“Mistakes often escape our eyes,” meditated Montaigne in his Essays, “but it is the sign of a poor judgement if we are unable to see them when shown to us by another. Knowledge and truth may dwell in us without judgement, and judgement also without them; indeed to recognize one’s ignorance is one of the best and surest signs of judgement that I know.”
Indeed, self-awareness is ruthlessly hard. The ability to step outside of yourself to view your behavior objectively requires a profound level of humility, a willingness to change your mind, and the difficult challenge of thinking about our thinking. Perhaps one of the greatest skills that enriched my own life was the daily but difficult practice of being self-aware. Whether driving in traffic or standing in a long line or wanting to quit in the middle of an exercise, these tiny moments are perfect places to tune in, become aware of what we’re telling ourselves, and learning to overcome our default reactions that lead us into egotism, entitlement, or straight-up self-delusions.
John Shirley, an American writer of fantasy and science fiction, admonished to the younger generation in Take My Advice: Letters to the Next Generation from People Who Know a Thing or Two, to practice self-awareness [emphasis mine]:
“If you have to walk along a dark mountain path, don’t you prefer to have a flashlight to shine on the path ahead? I would suggest that it is possible to have that flashlight in life all the time. What does a flashlight give us? Light.That is, a flashlight sheds light. It is like the faculty of attention—if we turn our full attention to something, we learn more about that thing. We are seeing it with more light. Our attention is our ‘flashlight.’ So it’s all about how much and how fun an attention we consciously bring to life. This quality of attention doesn’t make us hesitant, or slow to decide, particularly—just as the flashlight doesn’t make us hang back on the trail. So, how do we get to the better quality of attention? With attention! That is, we turn our attention on our attention; we start by trying to see how we don’t pay attention. We sort of keep that light on ourselves. ‘Know thyself’ has been an honored ancient teaching, and it’s still a cornerstone of the world’s greatest philosophies. If you watch yourself honestly, in a detached way—not guilt-tripping yourself when you screw up—you gradually learn where it was that you were just blundering along, reacting sort of mechanically, and being asleep even as you were in your waking day. Another way to make this happen is by returning your whole attention to the present—to what’s happening now, in this moment, and this moment, and on—within yourself and around you.”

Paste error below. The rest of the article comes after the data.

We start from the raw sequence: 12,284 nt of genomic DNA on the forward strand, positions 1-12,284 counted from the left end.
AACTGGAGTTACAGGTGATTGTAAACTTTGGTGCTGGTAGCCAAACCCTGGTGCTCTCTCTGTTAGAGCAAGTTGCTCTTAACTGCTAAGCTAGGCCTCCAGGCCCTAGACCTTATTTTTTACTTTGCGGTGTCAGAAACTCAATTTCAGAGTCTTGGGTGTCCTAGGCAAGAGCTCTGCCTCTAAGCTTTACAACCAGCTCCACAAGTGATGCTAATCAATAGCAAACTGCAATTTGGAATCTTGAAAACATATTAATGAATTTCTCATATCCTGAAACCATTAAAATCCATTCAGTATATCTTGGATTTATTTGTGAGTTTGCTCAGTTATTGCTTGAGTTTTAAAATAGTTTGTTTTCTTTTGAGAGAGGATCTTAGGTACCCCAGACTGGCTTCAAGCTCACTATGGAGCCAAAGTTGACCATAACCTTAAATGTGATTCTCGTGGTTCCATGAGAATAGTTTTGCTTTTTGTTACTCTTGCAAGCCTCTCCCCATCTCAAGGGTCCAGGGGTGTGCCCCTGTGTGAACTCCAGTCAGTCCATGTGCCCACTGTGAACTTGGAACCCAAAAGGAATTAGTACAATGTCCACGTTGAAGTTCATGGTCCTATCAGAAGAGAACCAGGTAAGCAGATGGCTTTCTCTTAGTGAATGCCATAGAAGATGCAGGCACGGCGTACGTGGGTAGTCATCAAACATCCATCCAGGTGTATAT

One of my professors in psychology said to the class, “You all have the capacity to be self-aware, but many of you will never attain it.” I thought that was, well, very grim. I imagined all the times that I was unbearable, foolishness, or selfish, and me being unaware of it, going on with my life without understanding the consequences and effects of my actions.
The challenge that’s often missed is simply learning to pause. Something happens, like getting cut off on the road, and you immediately flail your arms and curse. But why? Hasn’t this happened before? Haven’t you done this to others, unknowingly or not? Then we enter a store and give the clerk an attitude because of that past event—without ever realizing that we’re being harsh because we were treated harshly.
Roman philosopher Epictetus once said that a good philosophy is, “Self-scrutiny applied with kindness,” meaning you must learn to face yourself, to admit mistakes, to learn from them, and to let that awareness motivate and change you. Self-awareness is the catalyst for change. Without the awareness of our actions and thinking, we can never correct them, learn from them, and grow because of them.
Take My Advice is a wonderful read, filled with contrarian and often sound advice. See my piece on 99u about self-awareness and habit change, Epictetus on how philosophy fosters self-awareness, Seneca on self-awareness, and Bruce Lee’s moment of self-awareness and how it inspired his “be like water” philosophy.